Judges from the America in Bloom (AIB) national awards program will visit Washington Thursday and Friday, July 17 and 18.

This is the fourth year the city has entered the national awards program. Washington is one of 33 towns across America working on local revitalization programs with the hopes of receiving an America in Bloom national award.

America in Bloom is an independent nonprofit 501c3 corporation. It envisions communities across the country as welcoming and vibrant places to live, work, and play — benefiting from colorful plants and trees; enjoying clean environments; celebrating heritage; and planting pride through volunteerism.

“It’s a genuine privilege for our city to host these national judges,” said Sally Bocklage, Washington in Bloom chair. “Inviting trained professionals to tour residential, business and municipal sectors of our community brings new insight as well as positive feedback. We are so excited to showcase this beautiful city.”

In the final few days prior to the judges’ arrival, the Washington in Bloom steering committee will be looking for great curb appeal and overall impression throughout the city.

“It would be a remarkable goal for every neighborhood, every business and industry to look their very best,” Bocklage said. “Washingtonians always put forth effort to excel and there is no better time than now.”

“Wear Your Bloomin’ Shirt Day” is set for Thursday. This also be day one of the touring with the national judges and seeing the T-shirts all around town would be a nice show of support, Bocklage said.

T-shirts are available at the Washington Park Department office, 1220 Lakeshore Drive.


Washington is competing against several cities categorized by population, including Coshocton, Ohio. Morro Bay, Calif.. and Pella, Iowa, in the 10,001 to 15,000 population division.

Cities will be judged on the judges’ overall impression, as well as efforts in heritage preservation, environmental efforts, urban forestry, landscapes, floral displays and community involvement.

Judges will evaluate the criteria in the residential, commercial and municipal sectors.

This year’s judges are Leslie Pittenger and Bruce Riggs.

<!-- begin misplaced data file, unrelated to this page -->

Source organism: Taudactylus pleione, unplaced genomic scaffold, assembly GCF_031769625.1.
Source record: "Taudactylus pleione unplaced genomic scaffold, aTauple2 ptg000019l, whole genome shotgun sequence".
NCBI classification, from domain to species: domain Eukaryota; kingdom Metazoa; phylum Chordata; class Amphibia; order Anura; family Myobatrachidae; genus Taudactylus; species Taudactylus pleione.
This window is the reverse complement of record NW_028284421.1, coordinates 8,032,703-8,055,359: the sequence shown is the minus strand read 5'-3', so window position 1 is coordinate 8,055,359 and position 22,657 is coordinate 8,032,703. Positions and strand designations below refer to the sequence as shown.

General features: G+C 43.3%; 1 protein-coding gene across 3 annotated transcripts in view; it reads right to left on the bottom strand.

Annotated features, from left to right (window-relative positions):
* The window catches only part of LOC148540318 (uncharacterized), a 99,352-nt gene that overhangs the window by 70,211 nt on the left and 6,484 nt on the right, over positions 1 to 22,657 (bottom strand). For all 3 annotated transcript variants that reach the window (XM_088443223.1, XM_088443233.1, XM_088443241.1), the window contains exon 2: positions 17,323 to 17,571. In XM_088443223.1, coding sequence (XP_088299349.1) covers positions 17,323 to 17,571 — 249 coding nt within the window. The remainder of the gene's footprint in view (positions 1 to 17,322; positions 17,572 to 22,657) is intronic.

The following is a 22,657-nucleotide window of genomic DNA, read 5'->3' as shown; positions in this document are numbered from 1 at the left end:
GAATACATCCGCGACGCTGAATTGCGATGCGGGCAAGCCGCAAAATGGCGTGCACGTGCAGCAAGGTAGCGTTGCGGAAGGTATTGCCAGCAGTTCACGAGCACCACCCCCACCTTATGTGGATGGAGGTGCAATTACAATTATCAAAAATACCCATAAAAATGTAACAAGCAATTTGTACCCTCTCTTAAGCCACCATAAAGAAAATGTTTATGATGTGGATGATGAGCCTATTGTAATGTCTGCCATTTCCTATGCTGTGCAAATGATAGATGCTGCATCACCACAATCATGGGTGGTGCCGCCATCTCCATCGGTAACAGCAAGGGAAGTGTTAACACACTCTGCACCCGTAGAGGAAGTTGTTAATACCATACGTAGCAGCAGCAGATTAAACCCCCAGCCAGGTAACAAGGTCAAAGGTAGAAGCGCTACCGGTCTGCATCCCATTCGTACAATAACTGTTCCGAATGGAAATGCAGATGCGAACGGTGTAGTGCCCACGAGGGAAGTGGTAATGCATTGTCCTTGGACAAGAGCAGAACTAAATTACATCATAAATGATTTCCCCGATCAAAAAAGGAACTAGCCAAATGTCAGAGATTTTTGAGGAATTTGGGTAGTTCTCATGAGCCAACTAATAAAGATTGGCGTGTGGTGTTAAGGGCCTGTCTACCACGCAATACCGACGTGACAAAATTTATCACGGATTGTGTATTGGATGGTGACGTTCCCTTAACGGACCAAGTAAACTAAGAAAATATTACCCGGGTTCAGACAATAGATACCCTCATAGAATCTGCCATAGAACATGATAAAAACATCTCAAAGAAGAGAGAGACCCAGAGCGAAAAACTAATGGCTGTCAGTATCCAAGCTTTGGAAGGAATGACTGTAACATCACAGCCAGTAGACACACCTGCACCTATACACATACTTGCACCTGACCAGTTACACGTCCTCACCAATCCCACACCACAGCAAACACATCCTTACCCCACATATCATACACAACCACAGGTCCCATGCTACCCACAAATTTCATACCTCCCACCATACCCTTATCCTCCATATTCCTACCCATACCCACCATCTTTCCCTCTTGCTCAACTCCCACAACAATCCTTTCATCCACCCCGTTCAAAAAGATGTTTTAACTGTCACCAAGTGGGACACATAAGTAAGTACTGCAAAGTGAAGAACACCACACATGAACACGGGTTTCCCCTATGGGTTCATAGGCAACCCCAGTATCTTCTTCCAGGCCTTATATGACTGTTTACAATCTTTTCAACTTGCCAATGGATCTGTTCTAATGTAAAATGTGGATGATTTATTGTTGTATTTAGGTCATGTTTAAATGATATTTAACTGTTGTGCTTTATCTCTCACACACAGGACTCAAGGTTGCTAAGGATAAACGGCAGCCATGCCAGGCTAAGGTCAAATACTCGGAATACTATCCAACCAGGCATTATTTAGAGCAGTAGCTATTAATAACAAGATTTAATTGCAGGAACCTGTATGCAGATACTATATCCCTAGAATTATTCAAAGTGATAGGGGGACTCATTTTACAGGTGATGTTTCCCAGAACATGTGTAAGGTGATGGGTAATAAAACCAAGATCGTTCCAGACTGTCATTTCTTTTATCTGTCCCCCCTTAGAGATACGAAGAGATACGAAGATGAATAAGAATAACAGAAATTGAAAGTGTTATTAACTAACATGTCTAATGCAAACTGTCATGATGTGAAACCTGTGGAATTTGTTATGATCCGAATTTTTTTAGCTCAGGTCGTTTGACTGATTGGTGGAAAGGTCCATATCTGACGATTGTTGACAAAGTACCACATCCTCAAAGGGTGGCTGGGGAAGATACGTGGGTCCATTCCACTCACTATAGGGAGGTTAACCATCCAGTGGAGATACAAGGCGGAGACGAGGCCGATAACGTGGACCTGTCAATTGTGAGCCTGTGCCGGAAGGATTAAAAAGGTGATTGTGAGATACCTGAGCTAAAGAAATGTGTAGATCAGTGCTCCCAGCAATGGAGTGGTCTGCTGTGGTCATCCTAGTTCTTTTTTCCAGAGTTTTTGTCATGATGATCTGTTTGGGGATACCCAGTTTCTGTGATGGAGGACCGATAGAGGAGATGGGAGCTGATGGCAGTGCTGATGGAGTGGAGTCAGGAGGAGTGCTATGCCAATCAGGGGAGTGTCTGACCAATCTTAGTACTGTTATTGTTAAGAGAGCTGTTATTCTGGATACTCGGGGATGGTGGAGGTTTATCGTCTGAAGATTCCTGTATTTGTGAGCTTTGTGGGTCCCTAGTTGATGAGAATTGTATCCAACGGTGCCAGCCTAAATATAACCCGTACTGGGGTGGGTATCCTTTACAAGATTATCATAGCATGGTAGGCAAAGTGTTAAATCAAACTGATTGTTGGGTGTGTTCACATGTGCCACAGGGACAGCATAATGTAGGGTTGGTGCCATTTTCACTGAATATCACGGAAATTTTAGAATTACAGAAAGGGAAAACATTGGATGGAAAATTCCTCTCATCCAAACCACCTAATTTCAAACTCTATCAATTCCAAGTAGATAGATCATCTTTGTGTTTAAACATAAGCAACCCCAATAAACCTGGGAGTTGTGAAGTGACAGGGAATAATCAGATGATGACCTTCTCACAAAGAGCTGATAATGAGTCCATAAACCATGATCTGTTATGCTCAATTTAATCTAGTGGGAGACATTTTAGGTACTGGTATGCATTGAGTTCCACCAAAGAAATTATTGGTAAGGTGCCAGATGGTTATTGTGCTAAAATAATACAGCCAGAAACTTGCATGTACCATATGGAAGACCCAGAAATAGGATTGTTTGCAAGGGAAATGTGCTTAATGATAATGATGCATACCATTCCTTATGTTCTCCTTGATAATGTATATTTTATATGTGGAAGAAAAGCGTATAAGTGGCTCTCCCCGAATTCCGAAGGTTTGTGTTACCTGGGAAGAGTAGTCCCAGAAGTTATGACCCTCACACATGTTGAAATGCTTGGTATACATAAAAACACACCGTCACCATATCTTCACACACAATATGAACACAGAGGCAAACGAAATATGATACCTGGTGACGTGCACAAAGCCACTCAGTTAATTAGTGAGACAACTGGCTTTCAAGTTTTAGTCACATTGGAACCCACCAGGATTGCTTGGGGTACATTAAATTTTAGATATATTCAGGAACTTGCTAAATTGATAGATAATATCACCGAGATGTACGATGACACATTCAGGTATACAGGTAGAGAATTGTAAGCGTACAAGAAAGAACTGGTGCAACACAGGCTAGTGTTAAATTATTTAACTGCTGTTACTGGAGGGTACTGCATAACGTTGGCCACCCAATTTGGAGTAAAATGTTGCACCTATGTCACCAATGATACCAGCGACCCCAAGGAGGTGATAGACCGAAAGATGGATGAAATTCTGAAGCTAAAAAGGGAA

Although Pittenger’s “official” position is as the city auditor for Belpre, Ohio, her passion for the improvement of her area has inspired community volunteers. She is an active member of the Belpre Garden Club and works with local students to complete environmental and beautification projects.

Riggs currently freelances in horticulture and is involved in several not-for-profit institutions. He is involved in a family landscape design business with his wife Melanie Menachem Riggs, who is also an AIB judge. They reside in New Rochelle, N.Y.

Additionally, Riggs recently held the position of Curator of Science at the Bruce Museum of Arts & Science in Greenwich, Conn.

During his 18 years at the New York Botanical Garden, he was very involved with the Horticulture and Education divisions. He has worked on projects for the American Association of Museums and the Institute of Museum Studies. He also has been very involved with Mountain Top Arboretum in Tannersville, N.Y., serving as president since 1998.


Participants in the America in Bloom contest have opportunities to receive recognition in the following areas: bloom rating, population category winner, outstanding achievement award — the “best of the best” overall participants in each of the six evaluated criteria, special mention, for what the judges deem to be an extraordinary project or program, community champion and YouTube video award.

Population category winners are invited to participate in international competition via the Communities in Bloom program in Canada.

To date, more than 220 towns and cities from 41 states have participated in the program. Awards will be announced on Oct. 4 at AIB’s National Symposium and Awards, to be held in Philadelphia, Pa.